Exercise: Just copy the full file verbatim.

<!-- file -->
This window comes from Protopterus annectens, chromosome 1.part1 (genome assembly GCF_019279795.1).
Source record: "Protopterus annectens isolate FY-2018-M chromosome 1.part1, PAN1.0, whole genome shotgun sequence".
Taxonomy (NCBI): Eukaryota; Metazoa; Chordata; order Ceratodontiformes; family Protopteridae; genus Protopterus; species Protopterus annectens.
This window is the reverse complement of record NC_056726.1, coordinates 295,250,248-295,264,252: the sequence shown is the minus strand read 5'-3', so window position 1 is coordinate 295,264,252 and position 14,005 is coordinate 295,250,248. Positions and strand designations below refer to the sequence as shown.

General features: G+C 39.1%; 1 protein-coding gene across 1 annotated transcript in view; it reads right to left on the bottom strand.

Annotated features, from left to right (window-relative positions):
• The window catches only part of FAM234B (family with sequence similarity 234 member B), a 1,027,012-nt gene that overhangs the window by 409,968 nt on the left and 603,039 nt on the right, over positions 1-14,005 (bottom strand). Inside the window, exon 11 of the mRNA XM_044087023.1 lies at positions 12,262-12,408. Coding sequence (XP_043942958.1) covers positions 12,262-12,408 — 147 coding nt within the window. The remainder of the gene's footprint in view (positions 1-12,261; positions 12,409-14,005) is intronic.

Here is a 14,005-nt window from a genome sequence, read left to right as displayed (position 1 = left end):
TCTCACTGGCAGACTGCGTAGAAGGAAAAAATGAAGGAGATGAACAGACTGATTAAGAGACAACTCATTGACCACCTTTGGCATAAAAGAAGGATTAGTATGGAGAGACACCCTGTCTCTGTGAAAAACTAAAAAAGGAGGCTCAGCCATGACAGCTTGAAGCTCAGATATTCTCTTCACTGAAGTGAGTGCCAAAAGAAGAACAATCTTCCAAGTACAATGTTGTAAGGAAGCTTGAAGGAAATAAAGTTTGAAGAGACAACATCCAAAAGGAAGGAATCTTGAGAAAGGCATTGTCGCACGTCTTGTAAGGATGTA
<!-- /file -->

This window comes from Protopterus annectens, chromosome 1.part1 (genome assembly GCF_019279795.1).
Source record: "Protopterus annectens isolate FY-2018-M chromosome 1.part1, PAN1.0, whole genome shotgun sequence".
Taxonomy (NCBI): Eukaryota; Metazoa; Chordata; order Ceratodontiformes; family Protopteridae; genus Protopterus; species Protopterus annectens.
This window is the reverse complement of record NC_056726.1, coordinates 295,250,248-295,264,252: the sequence shown is the minus strand read 5'-3', so window position 1 is coordinate 295,264,252 and position 14,005 is coordinate 295,250,248. Positions and strand designations below refer to the sequence as shown.

General features: G+C 39.1%; 1 protein-coding gene across 1 annotated transcript in view; it reads right to left on the bottom strand.

Annotated features, from left to right (window-relative positions):
• The window catches only part of FAM234B (family with sequence similarity 234 member B), a 1,027,012-nt gene that overhangs the window by 409,968 nt on the left and 603,039 nt on the right, over positions 1-14,005 (bottom strand). Inside the window, exon 11 of the mRNA XM_044087023.1 lies at positions 12,262-12,408. Coding sequence (XP_043942958.1) covers positions 12,262-12,408 — 147 coding nt within the window. The remainder of the gene's footprint in view (positions 1-12,261; positions 12,409-14,005) is intronic.

Here is a 14,005-nt window from a genome sequence, read left to right as displayed (position 1 = left end):
TCTCACTGGCAGACTGCGTAGAAGGAAAAAATGAAGGAGATGAACAGACTGATTAAGAGACAACTCATTGACCACCTTTGGCATAAAAGAAGGATTAGTATGGAGAGACACCCTGTCTCTGTGAAAAACTAAAAAAGGAGGCTCAGCCATGACAGCTTGAAGCTCAGATATTCTCTTCACTGAAGTGAGTGCCAAAAGAAGAACAATCTTCCAAGTACAATGTTGTAAGGAAGCTTGAAGGAAATAAAGTTTGAAGAGACAACATCCAAAAGGAAGGAATCTTGAGAAAGGCATTGTCGCACGTCTTGTAAGGATGTA